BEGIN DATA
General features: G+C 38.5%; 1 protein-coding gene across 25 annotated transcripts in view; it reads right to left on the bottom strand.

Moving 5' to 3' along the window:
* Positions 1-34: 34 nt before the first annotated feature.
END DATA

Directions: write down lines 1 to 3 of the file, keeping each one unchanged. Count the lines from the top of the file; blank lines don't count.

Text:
General features: G+C 38.5%; 1 protein-coding gene across 25 annotated transcripts in view; it reads right to left on the bottom strand.

Moving 5' to 3' along the window:
* Positions 1-34: 34 nt before the first annotated feature.